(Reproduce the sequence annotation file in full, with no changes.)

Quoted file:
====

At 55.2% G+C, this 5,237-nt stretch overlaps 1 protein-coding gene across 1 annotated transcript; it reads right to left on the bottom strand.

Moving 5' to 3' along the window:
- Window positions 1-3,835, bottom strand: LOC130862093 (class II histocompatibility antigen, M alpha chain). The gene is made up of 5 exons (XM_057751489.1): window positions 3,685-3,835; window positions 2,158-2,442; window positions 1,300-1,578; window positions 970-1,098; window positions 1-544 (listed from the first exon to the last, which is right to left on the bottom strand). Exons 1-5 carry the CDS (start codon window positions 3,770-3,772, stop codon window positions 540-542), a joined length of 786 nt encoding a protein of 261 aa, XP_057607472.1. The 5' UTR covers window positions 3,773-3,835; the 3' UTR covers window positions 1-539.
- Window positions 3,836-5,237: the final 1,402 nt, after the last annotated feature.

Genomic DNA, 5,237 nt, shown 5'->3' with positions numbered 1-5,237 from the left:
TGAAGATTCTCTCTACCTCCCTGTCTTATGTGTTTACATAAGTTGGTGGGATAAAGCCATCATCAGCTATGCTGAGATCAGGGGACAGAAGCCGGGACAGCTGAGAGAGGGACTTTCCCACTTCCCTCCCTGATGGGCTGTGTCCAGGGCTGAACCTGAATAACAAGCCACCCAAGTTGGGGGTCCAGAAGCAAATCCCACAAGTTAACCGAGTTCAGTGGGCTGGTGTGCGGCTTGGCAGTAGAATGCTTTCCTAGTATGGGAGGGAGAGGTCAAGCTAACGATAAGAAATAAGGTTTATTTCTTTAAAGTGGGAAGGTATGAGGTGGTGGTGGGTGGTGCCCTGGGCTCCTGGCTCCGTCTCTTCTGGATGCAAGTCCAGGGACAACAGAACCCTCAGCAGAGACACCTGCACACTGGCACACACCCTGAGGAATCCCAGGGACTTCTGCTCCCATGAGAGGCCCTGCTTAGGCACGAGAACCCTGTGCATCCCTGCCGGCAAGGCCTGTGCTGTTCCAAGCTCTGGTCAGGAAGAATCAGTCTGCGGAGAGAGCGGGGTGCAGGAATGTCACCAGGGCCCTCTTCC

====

At 55.2% G+C, this 5,237-nt stretch overlaps 1 protein-coding gene across 1 annotated transcript; it reads right to left on the bottom strand.

Moving 5' to 3' along the window:
- Window positions 1-3,835, bottom strand: LOC130862093 (class II histocompatibility antigen, M alpha chain). The gene is made up of 5 exons (XM_057751489.1): window positions 3,685-3,835; window positions 2,158-2,442; window positions 1,300-1,578; window positions 970-1,098; window positions 1-544 (listed from the first exon to the last, which is right to left on the bottom strand). Exons 1-5 carry the CDS (start codon window positions 3,770-3,772, stop codon window positions 540-542), a joined length of 786 nt encoding a protein of 261 aa, XP_057607472.1. The 5' UTR covers window positions 3,773-3,835; the 3' UTR covers window positions 1-539.
- Window positions 3,836-5,237: the final 1,402 nt, after the last annotated feature.

Genomic DNA, 5,237 nt, shown 5'->3' with positions numbered 1-5,237 from the left:
TGAAGATTCTCTCTACCTCCCTGTCTTATGTGTTTACATAAGTTGGTGGGATAAAGCCATCATCAGCTATGCTGAGATCAGGGGACAGAAGCCGGGACAGCTGAGAGAGGGACTTTCCCACTTCCCTCCCTGATGGGCTGTGTCCAGGGCTGAACCTGAATAACAAGCCACCCAAGTTGGGGGTCCAGAAGCAAATCCCACAAGTTAACCGAGTTCAGTGGGCTGGTGTGCGGCTTGGCAGTAGAATGCTTTCCTAGTATGGGAGGGAGAGGTCAAGCTAACGATAAGAAATAAGGTTTATTTCTTTAAAGTGGGAAGGTATGAGGTGGTGGTGGGTGGTGCCCTGGGCTCCTGGCTCCGTCTCTTCTGGATGCAAGTCCAGGGACAACAGAACCCTCAGCAGAGACACCTGCACACTGGCACACACCCTGAGGAATCCCAGGGACTTCTGCTCCCATGAGAGGCCCTGCTTAGGCACGAGAACCCTGTGCATCCCTGCCGGCAAGGCCTGTGCTGTTCCAAGCTCTGGTCAGGAAGAATCAGTCTGCGGAGAGAGCGGGGTGCAGGAATGTCACCAGGGCCCTCTTCC